Dear SedonaEye.com, Sedona Mayor Rob Adams and Vice Mayor Hamilton, and the Sedona City Councilors,
I will not be voting in the upcoming election for any incumbent who approves the “Notice of Intention” to raise wastewater rates.
As you know, a large number of Sedona property owners, businesses, and retirees on fixed incomes are rotting financially. So, why are every one of CDM’s vampire Wastewater Rate Study’s rate recommendations completely out of touch with the realities of today — hardship, hunger, joblessness, foreclosure, bankruptcy and NO OPPORTUNITY?
The brutal increases proposed by CDM at a time when our sewer rates are already higher than Flagstaff’s, Cottonwood’s and Camp Verde’s will suck the few dollars that are left out of middle class and poorer Sedona property owners and renters (increases get passed on to them). In checking with Yahoo! Real Estate, I see it lists 310 foreclosures in the Sedona area today. Why would City Hall want to drive more Sedonans to the brink financially? Where is the economic justice?
I am beyond concerned about the City’s addiction to spending, its enormous debt of over $68 million, and the $55.8 million related specifically to the WW system. The debt behemoth was created without the consent of the electorate and has led to much deficit spending and fiscal imprudence at City Hall. Rate payers are not responsible for the fact that City Hall’s spending is out of control. Instead of higher sewer fees, we need City Hall to clean up its financial act.
I advocate paying down the debt and freeing the City of debt service ASAP. According to the WW Rate Study, this fiscal year a horrendous amount, 53% of Wastewater Fund monies — $721 per ERU per residence per year — goes to service the City’s debt. Meanwhile, there are no plans to deal with the debt overload burden nor to end future debt service payments. The latter will continue for over one decade at approximately the $6 million level — even after the two bonds due and owing on 7/01/2012 (for a total of $16.8M) are paid off in full; this is a result of the very unorthodox way the payment schedules for four of the excise tax bonds are structured.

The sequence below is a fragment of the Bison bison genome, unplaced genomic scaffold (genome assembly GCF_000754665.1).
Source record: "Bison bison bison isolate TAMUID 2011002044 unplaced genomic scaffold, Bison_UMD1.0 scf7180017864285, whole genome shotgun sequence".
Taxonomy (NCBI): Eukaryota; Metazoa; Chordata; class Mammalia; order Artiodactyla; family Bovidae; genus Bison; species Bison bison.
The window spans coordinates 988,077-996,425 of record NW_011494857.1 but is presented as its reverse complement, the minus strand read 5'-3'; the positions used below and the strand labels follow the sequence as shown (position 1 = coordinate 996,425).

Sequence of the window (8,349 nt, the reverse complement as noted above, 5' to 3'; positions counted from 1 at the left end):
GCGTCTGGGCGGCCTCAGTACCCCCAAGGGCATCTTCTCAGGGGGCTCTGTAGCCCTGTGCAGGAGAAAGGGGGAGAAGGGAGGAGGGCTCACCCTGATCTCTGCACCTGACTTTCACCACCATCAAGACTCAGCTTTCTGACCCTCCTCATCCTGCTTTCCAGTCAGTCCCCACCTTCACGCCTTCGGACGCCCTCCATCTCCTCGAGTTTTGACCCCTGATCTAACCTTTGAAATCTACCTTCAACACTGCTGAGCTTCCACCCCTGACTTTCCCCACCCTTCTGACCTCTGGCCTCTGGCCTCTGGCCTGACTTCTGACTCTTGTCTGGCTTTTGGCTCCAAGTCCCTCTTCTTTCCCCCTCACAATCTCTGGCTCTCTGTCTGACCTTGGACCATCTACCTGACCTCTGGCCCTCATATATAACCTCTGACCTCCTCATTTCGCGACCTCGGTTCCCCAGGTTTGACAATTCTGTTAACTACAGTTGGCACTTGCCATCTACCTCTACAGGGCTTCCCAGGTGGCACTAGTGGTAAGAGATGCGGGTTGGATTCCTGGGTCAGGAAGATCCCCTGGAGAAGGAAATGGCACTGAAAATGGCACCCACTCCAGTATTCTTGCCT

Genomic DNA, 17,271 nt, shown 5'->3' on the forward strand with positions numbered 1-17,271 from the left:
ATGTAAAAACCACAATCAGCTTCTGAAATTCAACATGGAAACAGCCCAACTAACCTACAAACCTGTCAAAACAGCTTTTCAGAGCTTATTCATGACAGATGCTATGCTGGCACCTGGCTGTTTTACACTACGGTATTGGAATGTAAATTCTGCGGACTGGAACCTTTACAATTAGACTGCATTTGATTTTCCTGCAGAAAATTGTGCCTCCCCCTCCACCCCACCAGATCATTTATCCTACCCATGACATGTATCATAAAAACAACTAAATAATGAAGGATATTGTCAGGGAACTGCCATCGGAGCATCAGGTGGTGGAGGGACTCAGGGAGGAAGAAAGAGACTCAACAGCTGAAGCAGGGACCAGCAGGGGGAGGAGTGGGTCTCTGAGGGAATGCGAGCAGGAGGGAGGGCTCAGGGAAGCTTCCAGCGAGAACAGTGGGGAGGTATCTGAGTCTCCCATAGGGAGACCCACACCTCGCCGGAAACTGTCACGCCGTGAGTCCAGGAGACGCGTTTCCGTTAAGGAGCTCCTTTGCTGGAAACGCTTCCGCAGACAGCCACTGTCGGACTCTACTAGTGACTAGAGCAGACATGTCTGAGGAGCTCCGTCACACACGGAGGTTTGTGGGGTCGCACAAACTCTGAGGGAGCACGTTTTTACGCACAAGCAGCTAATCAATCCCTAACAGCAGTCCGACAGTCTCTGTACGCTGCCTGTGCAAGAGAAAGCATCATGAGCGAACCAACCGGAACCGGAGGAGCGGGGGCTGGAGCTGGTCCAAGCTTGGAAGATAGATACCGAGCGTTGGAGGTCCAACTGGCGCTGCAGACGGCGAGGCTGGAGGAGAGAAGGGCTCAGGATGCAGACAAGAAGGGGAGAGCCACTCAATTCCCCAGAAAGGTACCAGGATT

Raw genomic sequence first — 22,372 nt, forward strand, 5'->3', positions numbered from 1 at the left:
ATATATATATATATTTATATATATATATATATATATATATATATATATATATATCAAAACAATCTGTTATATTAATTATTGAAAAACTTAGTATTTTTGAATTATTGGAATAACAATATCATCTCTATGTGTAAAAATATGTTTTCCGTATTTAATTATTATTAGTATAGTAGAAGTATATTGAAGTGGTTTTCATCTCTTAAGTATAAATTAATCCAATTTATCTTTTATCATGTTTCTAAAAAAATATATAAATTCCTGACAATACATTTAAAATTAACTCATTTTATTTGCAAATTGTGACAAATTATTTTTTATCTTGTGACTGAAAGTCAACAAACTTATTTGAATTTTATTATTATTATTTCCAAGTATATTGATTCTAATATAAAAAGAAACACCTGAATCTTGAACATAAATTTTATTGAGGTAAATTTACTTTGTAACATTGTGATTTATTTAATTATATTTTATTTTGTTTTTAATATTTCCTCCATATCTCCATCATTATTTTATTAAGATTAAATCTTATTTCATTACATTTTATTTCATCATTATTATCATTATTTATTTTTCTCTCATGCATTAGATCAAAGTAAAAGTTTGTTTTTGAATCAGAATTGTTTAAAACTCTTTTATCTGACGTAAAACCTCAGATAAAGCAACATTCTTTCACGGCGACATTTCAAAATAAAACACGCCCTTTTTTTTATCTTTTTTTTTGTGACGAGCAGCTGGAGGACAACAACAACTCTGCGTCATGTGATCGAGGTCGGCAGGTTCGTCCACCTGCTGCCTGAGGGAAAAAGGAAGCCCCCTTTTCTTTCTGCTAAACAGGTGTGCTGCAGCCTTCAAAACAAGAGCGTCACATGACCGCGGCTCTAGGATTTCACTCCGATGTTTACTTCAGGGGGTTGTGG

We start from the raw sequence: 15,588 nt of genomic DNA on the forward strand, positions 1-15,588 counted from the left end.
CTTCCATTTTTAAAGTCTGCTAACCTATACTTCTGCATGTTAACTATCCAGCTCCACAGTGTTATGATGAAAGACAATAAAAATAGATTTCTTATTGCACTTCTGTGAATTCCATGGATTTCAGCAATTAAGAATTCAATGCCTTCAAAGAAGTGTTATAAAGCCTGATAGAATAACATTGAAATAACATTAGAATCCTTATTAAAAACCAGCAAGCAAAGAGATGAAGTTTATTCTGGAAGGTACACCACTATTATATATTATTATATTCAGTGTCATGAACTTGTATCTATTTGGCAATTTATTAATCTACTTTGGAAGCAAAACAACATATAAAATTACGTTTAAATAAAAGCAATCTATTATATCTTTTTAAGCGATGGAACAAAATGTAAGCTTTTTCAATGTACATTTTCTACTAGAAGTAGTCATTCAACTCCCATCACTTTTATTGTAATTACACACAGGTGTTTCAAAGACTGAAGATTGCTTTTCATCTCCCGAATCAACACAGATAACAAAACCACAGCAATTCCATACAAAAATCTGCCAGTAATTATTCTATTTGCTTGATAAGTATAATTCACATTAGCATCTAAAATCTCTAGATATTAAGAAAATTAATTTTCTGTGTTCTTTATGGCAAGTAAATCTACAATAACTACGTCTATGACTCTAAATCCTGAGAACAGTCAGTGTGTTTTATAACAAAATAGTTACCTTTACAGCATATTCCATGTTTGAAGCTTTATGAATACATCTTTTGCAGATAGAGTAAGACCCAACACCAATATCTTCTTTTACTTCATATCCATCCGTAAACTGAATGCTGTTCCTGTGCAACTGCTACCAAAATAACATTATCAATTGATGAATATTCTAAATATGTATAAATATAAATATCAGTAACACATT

To free our big-spending City and its rate payers of debt service, I recommend downsizing City Hall’s bloated government by: (a) terminating the RoadRunner, (b) ending subsidies for the Chamber and non-profits, (c) eliminating the Rec & Parks Dept and Commission as well as the Arts & Culture and Housing Commissions; (d) reducing City staff to the year 2000 level; (e) stopping the sewering of areas with septic tanks, and (f) forgoing the expensive Recharge Project. The City of Sedona could then begin retiring its sales tax bond obligations as soon as the upcoming fiscal year.
Specifically: In FY 2010/11 pay off the Series 2007 Excise Tax Revenue Bonds, $17,915,000, maturing 7/01/2027;
In FY 2011/12 pay off the Series 1998 Wastewater Municipal Property Corp Excise Tax Bonds, $16,105,000, maturing 71/01/2027;
In FY 2012/13 (in addition to the Series 2002 and 2004-1 Bonds expiring on 7/01/2012) pay off the 2005 Excise Tax Revenue Bonds, $11,305,000, maturing 7/01/2019 as well as the Water Infrastructure Finance Authority of AZ Series 1996 Bonds, $2,000,000, maturing 7/01/2015; and,
In FY 2013/14 pay off the Series 2004 Excise Tax Bonds, $18,415,000, maturing 7/01/2019.
Via this, or a similar manner, the largest component in the Wastewater Rate Study attributable to residents–the Debt Service of $721 per ERU per residence per year ($6 million annually)–would be zeroed out in four years. Likewise the debt service charge the CDM study proposes to heap on business properties would end. And the City could save approximately $6 million per year for each of the last six years of the WW study.
By the way, how is it possible to have faith in CDM’s Wastewater Rate Study?
In Eric Levitt’s 3/25/2009 Council Agenda Communication re: ongoing and future wastewater-related matters, Levitt indicates that “Some major changes over the last three years have led to increased maintenance”; and, “At least $20 million of the current improvements anticipated for the wastewater system were either not anticipated in the original financial planning or not anticipated at today’s cost levels” and “Costs have been escalating at 20% to 30% per year….”.
Given these money-pit circumstances, even with sky-high sewer rate increases, how will the reductions in sales tax $$$ to the WW Fund enable the City to set aside the reserve of $6 million per year as well as cover the debt service payment AND ongoing capital and maintenance costs? Since the long-term financial problems of the Wastewater Fund remain unaddressed, how long will it be before a City Property Tax is necessary? Two years? Three years?
In my opinion, CDM’s so-called wastewater financial plan enables the gutting of the Wastewater Fund of the sales tax revenues needed to function properly and provides City Hall with the means (1) to continue overspending and (2) to dump its downstream WW financial problems on property owners.
The City is in a spending crisis!Sincerely, Jean Jenks Sedona, AZ